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World Teachers' Day 2021

World Teachers’ Day 2021: education and animal research

Education has always been a key element of FRAME’s work and plays an important role in our mission to end the need for laboratory animal use in biomedical research and testing. Through education, training and information sharing with the scientific community and public, our aim is to support the promotion of better science and a more humane and compassionate society.

On World Teachers’ Day 2021, FRAME Education & Outreach Manager, Amy Beale, explains why education is key to influencing change in the field of animal research and shares useful educational resources for the classroom.

The principles of good science, research ethics, the use of animals in research and the availability of alternatives can be covered within the scope of the secondary school curriculum, across various subjects including the Sciences, PSHE, Citizenship and English Language. It is currently a requirement that the GCSE science curriculum allows students to learn about the basic process of drug discovery including the current role animals play in preclinical research. The principles of good science and how to plan and carry out well designed experiments is addressed under the ‘Working Scientifically’ section of the curriculum. There are also opportunities in the GCSE and A-Level Biology specifications to look at the issue of genetic modification of animals in research.

Raising awareness of the 3Rs principles, ethical issues around animal research and the justification for using and developing alternatives to animals will help inform future generations of scientific researchers. Teaching some of the ethical dilemmas faced by research scientists will encourage teenagers to have open, questioning minds, as well as an appreciation for the current scientific landscape and the need for a paradigm shift in thinking around animal experimentation.

Important issues in research such as reproducibility and transparency can and should be covered in the science curriculum alongside a solid grounding in the basics of experimental design.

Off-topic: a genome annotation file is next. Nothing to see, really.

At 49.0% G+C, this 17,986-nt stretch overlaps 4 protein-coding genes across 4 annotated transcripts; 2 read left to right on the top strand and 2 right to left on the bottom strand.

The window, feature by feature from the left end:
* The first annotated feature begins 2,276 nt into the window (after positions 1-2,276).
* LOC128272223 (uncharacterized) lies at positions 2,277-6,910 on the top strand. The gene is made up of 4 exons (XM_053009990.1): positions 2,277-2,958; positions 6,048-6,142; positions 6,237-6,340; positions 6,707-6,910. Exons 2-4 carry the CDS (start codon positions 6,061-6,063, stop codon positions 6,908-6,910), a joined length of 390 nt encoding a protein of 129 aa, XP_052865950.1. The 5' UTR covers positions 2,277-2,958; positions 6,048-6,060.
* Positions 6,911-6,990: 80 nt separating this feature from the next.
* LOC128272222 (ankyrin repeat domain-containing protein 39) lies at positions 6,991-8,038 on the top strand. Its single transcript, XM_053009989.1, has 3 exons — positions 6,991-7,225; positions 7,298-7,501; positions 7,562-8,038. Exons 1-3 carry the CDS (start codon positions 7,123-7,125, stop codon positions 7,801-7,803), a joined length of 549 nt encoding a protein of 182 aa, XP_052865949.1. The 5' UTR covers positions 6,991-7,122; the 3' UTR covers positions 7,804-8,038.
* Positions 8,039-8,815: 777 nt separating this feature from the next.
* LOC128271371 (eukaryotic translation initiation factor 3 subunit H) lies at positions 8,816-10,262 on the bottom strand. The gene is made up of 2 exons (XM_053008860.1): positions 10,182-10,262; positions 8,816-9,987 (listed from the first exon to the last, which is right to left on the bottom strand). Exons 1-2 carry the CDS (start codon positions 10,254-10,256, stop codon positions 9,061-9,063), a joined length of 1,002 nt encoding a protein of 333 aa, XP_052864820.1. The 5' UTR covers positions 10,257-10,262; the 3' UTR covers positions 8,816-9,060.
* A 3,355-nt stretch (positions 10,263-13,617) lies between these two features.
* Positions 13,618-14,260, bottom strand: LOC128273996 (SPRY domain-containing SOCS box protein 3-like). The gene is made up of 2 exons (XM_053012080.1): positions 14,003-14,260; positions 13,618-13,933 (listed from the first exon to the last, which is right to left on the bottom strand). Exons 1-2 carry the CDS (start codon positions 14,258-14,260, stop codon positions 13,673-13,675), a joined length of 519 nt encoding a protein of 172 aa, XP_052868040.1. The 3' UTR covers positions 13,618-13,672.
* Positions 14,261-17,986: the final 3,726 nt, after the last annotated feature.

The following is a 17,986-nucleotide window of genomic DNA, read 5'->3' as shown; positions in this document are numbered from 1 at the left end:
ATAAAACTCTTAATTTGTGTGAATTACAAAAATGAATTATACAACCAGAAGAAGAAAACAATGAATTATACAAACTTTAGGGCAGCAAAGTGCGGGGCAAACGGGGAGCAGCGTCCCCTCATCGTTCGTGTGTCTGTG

Blinding, for example, is an important concept that removes bias from scientific experiments, yet still today some published papers fail to take complete steps to eliminate it. Understanding these ideas helps all of us to be informed members of society, whether this is in relation to the development of a new vaccine or interpreting a misleading headline about a new cancer treatment.

Educational resources

Whilst content that is not specifically written into the curriculum could be considered surplus, I know from my teaching background that everyday examples help bring lessons to life. Stories or ideas that I could structure my lessons around provided opportunities for me to flesh out the bare bones of the curriculum and inspire and engage my students. As an avid user of TES resources back in the day, I also appreciate the value of ready-made ideas, activities and lessons that can be used, adapted, and shared between teachers. Whilst the value of each varies, they would often provide a starting point in my lesson planning.

At FRAME, we are in the process of developing our own activities and resources for teachers that address some of the scientific issues of using animals in research and work being done to identify alternative approaches – watch this space!

In the meantime, in recognition of World Teachers’ Day 2021, we would like to share some organisations that provide or share free online resources around the topic of medical research and animal research which may be of use to students and teachers alike:

The FRAME Resources section is home to a selection of useful resources to help with researching and planning experiments, and applying for funding and getting work published, as well a library of websites that provide more information on alternatives to animals in research and related issues. Click here to explore.

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